BioCycle May 2011, Vol. 52, No. 5, p. 24
After a flood stripped five acres of farm fields of its topsoil, a blend of short paper fiber, biosolids and sand was applied at an 8-inch depth, seeded and fertilized resulting in high yields of hay.
Shelagh Connelly and Andrew Carpenter
IN October 2005, several days of heavy rain in southwestern New Hampshire caused severe flooding in the Cold River and the surrounding watershed. In one tributary, Warren Brook, an unintentionally dammed drainage structure, holding back a temporary lake, gave way, causing a wall of water to wipe out several homes and roads downstream. The Wilson Farm, owned by Alstead, New Hampshire residents Gene and Bobbie Wilson, was directly in the path of this destructive force.
In addition to losing their barns and farm equipment in the flooding, the five acres of fields that the Wilson’s owned adjacent to Warren Brook were entirely stripped of topsoil; only the cobbly subsoil remained. As Bobbie Wilson noted, the flood and its aftermath “has just been devastating.” Four years later, after a long process of working with several state and federal agencies, and ultimately, private businesses, the Wilson’s were able to restore their lost farm soil with a fertile manufactured topsoil composed of locally available residuals and sand.
In the two years that followed the flood, the Wilson’s were provided very limited assistance for any reconstruction, and ended up depleting all of their personal savings to rebuild their house and barns. While the U.S. Army Corps of Engineers rerouted the course of Warren Brook through the property, no federal assistance was available to replace the topsoil lost in the flooding. Persistent follow up by Bobbie Wilson eventually paid off when the Governor’s office contacted the state Department of Agriculture, which in turn contacted Resource Management, Inc. (RMI), a local organic waste recycling company, to determine if RMI’s manufactured topsoil would be a good fit for restoration of the Wilson’s fields.
UTILIZING MANUFACTURED TOPSOIL
RMI has been manufacturing topsoil since 1995 for use in disturbed land reclamation projects. It typically consists of short paper fiber, biosolids and mineral components, such as bank-run sand, crusher fines or other low value soil-like materials. Short paper fiber is a by-product of the paper manufacturing process and consists primarily of wood fiber, clay and lime. Due to its low nutrient and trace metal content, short paper fiber can be used at high rates within a topsoil blend to provide ample organic matter without an excess of nutrients or metals. Its high wood fiber content provides a very high C:N ratio (typically over 75:1). Biosolids are used at lower rates within RMI’s manufactured topsoil to provide a slow release form of nitrogen (helping to lower the C:N ratio of the blend) while also providing phosphorus, sulfur and micronutrients that are otherwise found at low levels in the short paper fiber and mineral components of the topsoil. The biosolids also appear to help kick-start biological activity in what is otherwise a relatively sterile medium.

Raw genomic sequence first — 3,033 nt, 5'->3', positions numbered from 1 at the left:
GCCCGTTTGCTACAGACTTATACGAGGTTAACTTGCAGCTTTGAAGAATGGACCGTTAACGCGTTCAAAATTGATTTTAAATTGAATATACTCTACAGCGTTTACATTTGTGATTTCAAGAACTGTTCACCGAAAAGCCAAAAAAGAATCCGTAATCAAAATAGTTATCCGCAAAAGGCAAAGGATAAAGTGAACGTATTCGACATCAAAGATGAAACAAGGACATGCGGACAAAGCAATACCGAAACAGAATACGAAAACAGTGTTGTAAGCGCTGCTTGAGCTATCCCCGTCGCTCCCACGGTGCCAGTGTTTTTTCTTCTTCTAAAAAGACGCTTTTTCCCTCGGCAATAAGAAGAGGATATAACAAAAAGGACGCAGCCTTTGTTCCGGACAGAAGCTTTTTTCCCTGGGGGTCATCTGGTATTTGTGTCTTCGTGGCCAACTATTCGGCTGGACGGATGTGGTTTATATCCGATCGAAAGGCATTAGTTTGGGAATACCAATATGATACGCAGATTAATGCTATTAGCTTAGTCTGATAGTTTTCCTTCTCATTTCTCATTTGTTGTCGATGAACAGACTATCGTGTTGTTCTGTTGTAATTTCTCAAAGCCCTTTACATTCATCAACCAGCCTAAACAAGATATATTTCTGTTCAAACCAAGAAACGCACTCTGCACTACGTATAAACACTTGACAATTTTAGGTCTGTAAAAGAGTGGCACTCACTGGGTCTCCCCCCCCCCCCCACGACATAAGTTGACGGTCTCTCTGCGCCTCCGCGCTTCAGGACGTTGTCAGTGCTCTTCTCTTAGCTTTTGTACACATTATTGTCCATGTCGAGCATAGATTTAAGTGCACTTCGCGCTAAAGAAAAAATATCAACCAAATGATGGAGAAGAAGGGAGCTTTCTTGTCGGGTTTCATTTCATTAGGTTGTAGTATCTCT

The physical properties of the wood fiber, along with the high organic matter content and water-holding capacity of the manufactured soil, yield exceptional erosion resistance on slopes as steep as 2:1. Consequently, the first uses of the material were primarily for revegetating steep sites, such as capped landfills and reclaimed mines.
In the past eight years, RMI has focused on converting disturbed land to productive agricultural fields. During this transition, the topsoil blends have remained largely unchanged with the exception of adding supplemental residuals and fertilizers to create a balance of fertility more suited to agriculture. For instance, potassium and magnesium are added to the blends to help balance the high levels of calcium contributed by the short paper fiber.
STREAMLINING THE PERMITTING
In New Hampshire, residuals regulations, overseen by the Department of Environmental Services (DES) require site specific permits for land receiving manufactured topsoil containing short paper fiber and biosolids. These sites, as well as facilities where the topsoil is manufactured (blended and stockpiled), also typically require groundwater monitoring. The permitting process is extensive, time consuming, costly and includes several public notification procedures. While the DES, the state Department of Agriculture, RMI and the Wilson’s all agreed that the manufactured topsoil would be a natural fit for restoring the farm fields, the standard permitting procedure for this project would not work with the budget (which had to be no cost to the Wilson’s) and desired time frame for restoring the land. Additionally, the setbacks within the regulations would rule out use of the manufactured topsoil for most of the impacted land, which was adjacent to Warren Brook.
Ultimately, the permitting process was streamlined in a manner that kept the project affordable and timely while providing the environmental protections intended by the DES residuals regulations. For example, the regulations allow portions of DES rules to be waived provided that alternative operations or management strategies are in place to provide equivalent environmental protection. For the Wilson Farm restoration project, the management practices in place that allowed for waiving the groundwater monitoring, site specific permitting, setback requirements and slope restrictions, included the following:
• Stockpiling, mixing and blending topsoil ingredients, including short paper fiber and biosolids, was confined to a two-month period (July and August) which typically corresponds to a drier portion of the year in New England.